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What can Norfolk farms learn from 'best in class' businesses?

PUBLISHED: 12:38 27 March 2019 | UPDATED: 12:56 27 March 2019

Machinery-sharing is one way that farms can protect their profitability after Brexit, says Jason Cantrill of Strutt and Parker. Picture: Matthew Usher.

Machinery-sharing is one way that farms can protect their profitability after Brexit, says Jason Cantrill of Strutt and Parker. Picture: Matthew Usher.

© ARCHANT NORFOLK 2016

Norfolk farmers should learn from "best in class" businesses who are securing irrigation infrastructure, machine-sharing deals and diversified incomes to safeguard their financial futures.

Jason Cantrill, senior associate director for farming at Strutt and ParkerJason Cantrill, senior associate director for farming at Strutt and Parker

That was one of the messages from rural agency Strutt and Parker’s annual land and property briefing at the John Innes Centre in Norwich.

Among the speakers was senior associate director Jason Cantrill, who said the phasing out of the EU’s direct payment subsidies after Brexit until 2028 would put greater pressure on farm incomes – particularly for cereal farms, where it has made up a high proportion of profits in recent years.

But he said there were common traits among the top 25pc of farm businesses who were best placed to ride out the “fundamental changes” ahead.

“Those proactive ‘best in class’ farm businesses have often got access to irrigation,” he said. “Whether they are farming in hand or licensing it out, they have that capacity to grow irrigated crops, but they also need the infrastructure to get that water around the estate.

“It changes the dynamic of their farm business and means they are less reliant on cereals.”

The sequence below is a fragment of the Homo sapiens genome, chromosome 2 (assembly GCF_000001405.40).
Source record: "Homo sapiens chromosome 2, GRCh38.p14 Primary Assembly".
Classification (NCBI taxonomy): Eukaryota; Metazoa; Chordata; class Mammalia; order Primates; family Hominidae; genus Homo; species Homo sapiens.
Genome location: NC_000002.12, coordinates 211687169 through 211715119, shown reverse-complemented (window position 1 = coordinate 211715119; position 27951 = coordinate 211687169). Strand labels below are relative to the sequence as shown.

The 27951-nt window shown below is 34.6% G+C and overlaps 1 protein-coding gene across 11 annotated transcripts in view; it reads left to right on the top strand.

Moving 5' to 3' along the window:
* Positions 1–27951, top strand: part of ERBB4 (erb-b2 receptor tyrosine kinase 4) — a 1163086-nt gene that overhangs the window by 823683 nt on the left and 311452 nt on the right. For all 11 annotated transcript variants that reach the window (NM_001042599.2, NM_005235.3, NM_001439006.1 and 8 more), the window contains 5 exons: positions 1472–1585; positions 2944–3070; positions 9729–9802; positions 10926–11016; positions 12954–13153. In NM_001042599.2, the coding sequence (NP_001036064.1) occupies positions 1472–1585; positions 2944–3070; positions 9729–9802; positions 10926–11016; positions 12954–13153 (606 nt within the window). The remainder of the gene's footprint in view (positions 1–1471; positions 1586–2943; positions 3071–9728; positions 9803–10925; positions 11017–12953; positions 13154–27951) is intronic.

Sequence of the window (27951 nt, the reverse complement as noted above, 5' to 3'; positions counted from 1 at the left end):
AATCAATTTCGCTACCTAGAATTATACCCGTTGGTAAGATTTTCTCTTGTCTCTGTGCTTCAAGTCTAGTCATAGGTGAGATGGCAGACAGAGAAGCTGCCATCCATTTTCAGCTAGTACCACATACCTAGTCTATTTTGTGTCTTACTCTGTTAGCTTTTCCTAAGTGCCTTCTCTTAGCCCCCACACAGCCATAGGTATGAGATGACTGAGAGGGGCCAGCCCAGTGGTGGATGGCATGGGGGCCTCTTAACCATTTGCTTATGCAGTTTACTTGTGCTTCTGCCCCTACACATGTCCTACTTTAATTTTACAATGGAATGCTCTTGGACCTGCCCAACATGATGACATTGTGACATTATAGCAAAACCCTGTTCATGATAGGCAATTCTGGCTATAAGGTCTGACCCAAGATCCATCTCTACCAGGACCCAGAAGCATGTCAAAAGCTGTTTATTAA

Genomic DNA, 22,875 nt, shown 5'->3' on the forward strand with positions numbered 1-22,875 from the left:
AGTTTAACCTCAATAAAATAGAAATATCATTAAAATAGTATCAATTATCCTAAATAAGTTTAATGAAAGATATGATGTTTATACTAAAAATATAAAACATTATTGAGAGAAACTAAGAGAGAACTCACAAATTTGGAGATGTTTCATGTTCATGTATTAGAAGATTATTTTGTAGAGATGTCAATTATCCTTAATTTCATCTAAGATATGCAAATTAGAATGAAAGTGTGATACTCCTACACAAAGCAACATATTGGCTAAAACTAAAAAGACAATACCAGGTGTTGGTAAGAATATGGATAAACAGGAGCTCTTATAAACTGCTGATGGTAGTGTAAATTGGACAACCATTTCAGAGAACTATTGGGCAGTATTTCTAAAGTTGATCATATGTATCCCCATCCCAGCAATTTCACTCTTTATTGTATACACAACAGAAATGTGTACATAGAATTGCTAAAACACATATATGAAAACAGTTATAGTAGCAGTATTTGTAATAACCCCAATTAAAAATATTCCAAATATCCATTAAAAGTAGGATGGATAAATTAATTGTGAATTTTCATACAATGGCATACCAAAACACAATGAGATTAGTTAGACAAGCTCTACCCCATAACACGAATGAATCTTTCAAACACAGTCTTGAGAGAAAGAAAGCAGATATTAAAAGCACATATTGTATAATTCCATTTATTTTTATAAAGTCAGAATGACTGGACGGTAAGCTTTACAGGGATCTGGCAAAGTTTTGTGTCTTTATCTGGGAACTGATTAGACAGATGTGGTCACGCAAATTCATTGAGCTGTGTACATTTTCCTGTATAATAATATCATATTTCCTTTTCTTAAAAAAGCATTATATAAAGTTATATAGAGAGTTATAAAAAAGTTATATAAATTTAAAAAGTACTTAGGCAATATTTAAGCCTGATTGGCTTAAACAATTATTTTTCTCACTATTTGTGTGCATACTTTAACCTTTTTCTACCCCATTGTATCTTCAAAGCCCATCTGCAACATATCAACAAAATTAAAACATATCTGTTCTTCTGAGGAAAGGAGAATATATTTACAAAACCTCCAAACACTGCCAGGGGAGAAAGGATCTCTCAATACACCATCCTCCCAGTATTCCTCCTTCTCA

Mr Cantrill said machinery-sharing to reduce capital costs – whether an informal agreement between like-minded neighbours, or by forming a full joint venture company – was also common among the most profitable farms. But he warned against the “magpie syndrome” which could tempt people into buying unnecessary “big shiny kit”.

And he also spoke about the value of generating diverse income streams to supplement the central business – for example, by renting out vacant buildings for pig finishing or storage, or converting redundant barns for residential or holiday use.

“Every farm has a building they don’t use or is under-utilised,” he said. “There are implications to make sure you comply with planning, but there are opportunities to let these buildings out, even if it is just for storage of boats or caravans.”

Mr Cantrill left the delegates with three “take-home messages”.

“Firstly, you need a clear business principle and structure,” he said. “That could incorporate a non-executive role for someone to come in with an outside view that is not connected to the business – a third-party view with different experiences to take on board and move the business forward.

“It is also key to know how your business is performing, and to look at benchmarking against other farms. Isolate different areas of the business, including BPS (Basic Payment Scheme) and environmental schemes, to fully understand the profitability of these income streams.

“Thirdly, it is important to actively manage your business and have excellent people, who are excellently managed. They need monitoring and guidance and structure.”

FARMLAND MARKET INSIGHT

Other speakers included Strutt and Parker director Tom Goodley, who said 2018 was a mixed year in the farmland market, with non-farming investors setting the pace.

On average, arable land fell into three bands, he said, with a third fetching more than £10,000 per acre, a third fetching £8-£10,000 and a third fetching less than £8,000 per acre.

In the East of England, 31,000 acres farmland was marketed in 2018, compared to 12,000 acres the year before. But 20pc of farms marketed in the region remained unsold last year, he said.

“The overall message for Norfolk is a bit mixed,” he said. “A lot depends on location, and the infrastructure on the farm is crucial.

“There will always be parts of the county that will sell, and other parts where, even if the land is good, it won’t make much money. There is not always a rhyme or reason to what these things can achieve.”

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